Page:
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Homework Help: What is the net charge

  1. May 22, 2007 #1
    1. The problem statement, all variables and given/known data

    A metal sphere has a charge of +8.0 mirco coulomb. What is the net charge after 6.0x10^13 electrons have been placed on it.

    2. Relevant equations

    N=q/e or Coulombs Law F= k q1q2/r^2 e=1.6x10^-19

    3. The attempt at a solution

    Okay.well i know a mirco coulomb is 10^-6 So i figured you would multiply 8.0^-6 by 6.0^13 and then divide by electrons. But it doesn't seem to get the correct answer. The answer is -1.6 Mirco Coulombs but i don't know how to get that answer. It seems to be just mulitplication or divison, but i tired a 100 different ways, and i can't get -1.6Mirco Coulombs. Can someone help? Thank you!!!!

  2. jcsd
  3. May 22, 2007 #2

    Doc Al

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    How many microCoulombs of charge does this equal? What is the sign of this charge?
  4. May 22, 2007 #3
    if you divide 10^6/6.0x10^13 you get 1.67x10^<b>-8 </b>. It seems like this is so simple. I must be overlooking something. it means i'm still off my a little bit
    Last edited: May 22, 2007
  5. May 22, 2007 #4


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    How much charge do you have with 6.10^13 electrons? Do you know what the charge of a single electron is? The first step to this problem is figuring out what charge you are adding to the sphere.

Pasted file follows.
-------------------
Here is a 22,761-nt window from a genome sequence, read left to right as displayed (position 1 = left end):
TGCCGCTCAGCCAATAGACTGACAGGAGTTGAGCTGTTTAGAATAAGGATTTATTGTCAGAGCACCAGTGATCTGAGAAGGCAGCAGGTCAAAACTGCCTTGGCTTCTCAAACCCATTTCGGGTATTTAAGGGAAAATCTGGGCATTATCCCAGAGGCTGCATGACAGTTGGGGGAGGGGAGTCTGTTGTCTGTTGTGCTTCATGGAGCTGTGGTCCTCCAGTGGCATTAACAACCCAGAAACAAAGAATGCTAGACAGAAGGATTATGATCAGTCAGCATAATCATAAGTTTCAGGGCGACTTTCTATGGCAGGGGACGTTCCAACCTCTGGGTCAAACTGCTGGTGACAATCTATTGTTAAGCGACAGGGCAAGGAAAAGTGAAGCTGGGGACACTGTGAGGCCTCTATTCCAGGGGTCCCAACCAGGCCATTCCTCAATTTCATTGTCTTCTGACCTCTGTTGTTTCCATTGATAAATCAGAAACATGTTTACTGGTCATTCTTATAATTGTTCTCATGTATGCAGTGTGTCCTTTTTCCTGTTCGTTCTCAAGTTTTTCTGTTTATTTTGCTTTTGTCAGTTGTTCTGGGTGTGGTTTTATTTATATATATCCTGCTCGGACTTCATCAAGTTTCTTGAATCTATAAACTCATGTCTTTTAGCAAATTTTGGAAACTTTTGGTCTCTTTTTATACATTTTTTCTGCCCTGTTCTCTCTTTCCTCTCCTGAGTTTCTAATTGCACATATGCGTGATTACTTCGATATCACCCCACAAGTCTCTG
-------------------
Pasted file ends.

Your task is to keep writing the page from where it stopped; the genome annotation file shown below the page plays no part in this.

6. May 22, 2007 #5
    The charge of a single electron is 1.60x10^-19. I put that in the given of the problem. And it 6.0x10^13. So i would think you would have mutiply 6.0x10^13 electrons and the charge of a single electron and then divide by the sphere. But that still gives me the wrong answer. It gives me 1.2mircoC but then anwser should be -1.6mircoC
  7. May 22, 2007 #6


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    Why would you 'divide by the sphere'?? Don't you want to add?
  8. May 22, 2007 #7


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    Yes, you would multiply the the number of electrons by the charge of an electron to get the total charge of the electrons you're adding. I don't know why you would then try to divide by the charge already on the sphere. You are looking for the net charge. You have postive charge on the sphere, and are adding negative charge. So what charge would be left over?
  9. May 22, 2007 #8
    Ah okay. That makes sense. Thank you <b>So</b> much! One last thing. Why would the other charge be negative? i know that a single electron can either be postive or negative, but i don't understand why, because obviously in this case it the electron would have to be -1.6x10^-6 for it to be -9.6x10^l6 then add the sphere to get the correct answer.
  10. May 22, 2007 #9


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    Electrons always have a negative charge!

    Perhaps you are thinking of the positron, which is the anti-particle to the electron. THAT one has a positive charge.
    Last edited: May 22, 2007
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